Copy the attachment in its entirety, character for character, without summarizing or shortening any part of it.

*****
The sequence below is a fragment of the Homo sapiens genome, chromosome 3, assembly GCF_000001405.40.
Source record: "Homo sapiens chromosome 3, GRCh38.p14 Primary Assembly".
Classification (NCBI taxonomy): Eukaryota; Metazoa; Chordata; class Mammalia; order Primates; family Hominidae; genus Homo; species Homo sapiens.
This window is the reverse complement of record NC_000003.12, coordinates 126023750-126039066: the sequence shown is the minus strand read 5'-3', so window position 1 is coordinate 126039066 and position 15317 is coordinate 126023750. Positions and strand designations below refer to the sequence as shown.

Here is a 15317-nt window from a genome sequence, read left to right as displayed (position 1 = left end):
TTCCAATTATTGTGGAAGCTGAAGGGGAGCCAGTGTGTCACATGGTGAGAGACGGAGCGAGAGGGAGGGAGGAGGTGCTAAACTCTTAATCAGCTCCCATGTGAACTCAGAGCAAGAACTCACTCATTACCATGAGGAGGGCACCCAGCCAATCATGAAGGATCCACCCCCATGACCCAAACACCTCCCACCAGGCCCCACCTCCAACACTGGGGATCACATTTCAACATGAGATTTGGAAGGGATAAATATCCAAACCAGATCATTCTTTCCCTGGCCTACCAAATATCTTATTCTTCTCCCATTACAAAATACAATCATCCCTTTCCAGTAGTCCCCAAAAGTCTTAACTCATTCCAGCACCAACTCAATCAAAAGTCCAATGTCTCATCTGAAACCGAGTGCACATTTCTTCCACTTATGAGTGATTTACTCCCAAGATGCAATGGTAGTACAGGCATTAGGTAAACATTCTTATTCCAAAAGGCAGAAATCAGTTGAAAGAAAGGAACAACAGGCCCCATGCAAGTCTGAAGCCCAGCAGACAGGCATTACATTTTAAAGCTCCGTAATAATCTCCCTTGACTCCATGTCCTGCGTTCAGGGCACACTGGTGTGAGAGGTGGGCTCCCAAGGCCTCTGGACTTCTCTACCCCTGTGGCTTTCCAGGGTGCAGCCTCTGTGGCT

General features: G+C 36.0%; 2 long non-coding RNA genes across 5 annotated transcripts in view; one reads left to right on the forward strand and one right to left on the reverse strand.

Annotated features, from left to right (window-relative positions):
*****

The sequence below is a fragment of the Homo sapiens genome, chromosome 3, assembly GCF_000001405.40.
Source record: "Homo sapiens chromosome 3, GRCh38.p14 Primary Assembly".
Classification (NCBI taxonomy): Eukaryota; Metazoa; Chordata; class Mammalia; order Primates; family Hominidae; genus Homo; species Homo sapiens.
This window is the reverse complement of record NC_000003.12, coordinates 126023750-126039066: the sequence shown is the minus strand read 5'-3', so window position 1 is coordinate 126039066 and position 15317 is coordinate 126023750. Positions and strand designations below refer to the sequence as shown.

Here is a 15317-nt window from a genome sequence, read left to right as displayed (position 1 = left end):
TTCCAATTATTGTGGAAGCTGAAGGGGAGCCAGTGTGTCACATGGTGAGAGACGGAGCGAGAGGGAGGGAGGAGGTGCTAAACTCTTAATCAGCTCCCATGTGAACTCAGAGCAAGAACTCACTCATTACCATGAGGAGGGCACCCAGCCAATCATGAAGGATCCACCCCCATGACCCAAACACCTCCCACCAGGCCCCACCTCCAACACTGGGGATCACATTTCAACATGAGATTTGGAAGGGATAAATATCCAAACCAGATCATTCTTTCCCTGGCCTACCAAATATCTTATTCTTCTCCCATTACAAAATACAATCATCCCTTTCCAGTAGTCCCCAAAAGTCTTAACTCATTCCAGCACCAACTCAATCAAAAGTCCAATGTCTCATCTGAAACCGAGTGCACATTTCTTCCACTTATGAGTGATTTACTCCCAAGATGCAATGGTAGTACAGGCATTAGGTAAACATTCTTATTCCAAAAGGCAGAAATCAGTTGAAAGAAAGGAACAACAGGCCCCATGCAAGTCTGAAGCCCAGCAGACAGGCATTACATTTTAAAGCTCCGTAATAATCTCCCTTGACTCCATGTCCTGCGTTCAGGGCACACTGGTGTGAGAGGTGGGCTCCCAAGGCCTCTGGACTTCTCTACCCCTGTGGCTTTCCAGGGTGCAGCCTCTGTGGCT

General features: G+C 36.0%; 2 long non-coding RNA genes across 5 annotated transcripts in view; one reads left to right on the forward strand and one right to left on the reverse strand.

Annotated features, from left to right (window-relative positions):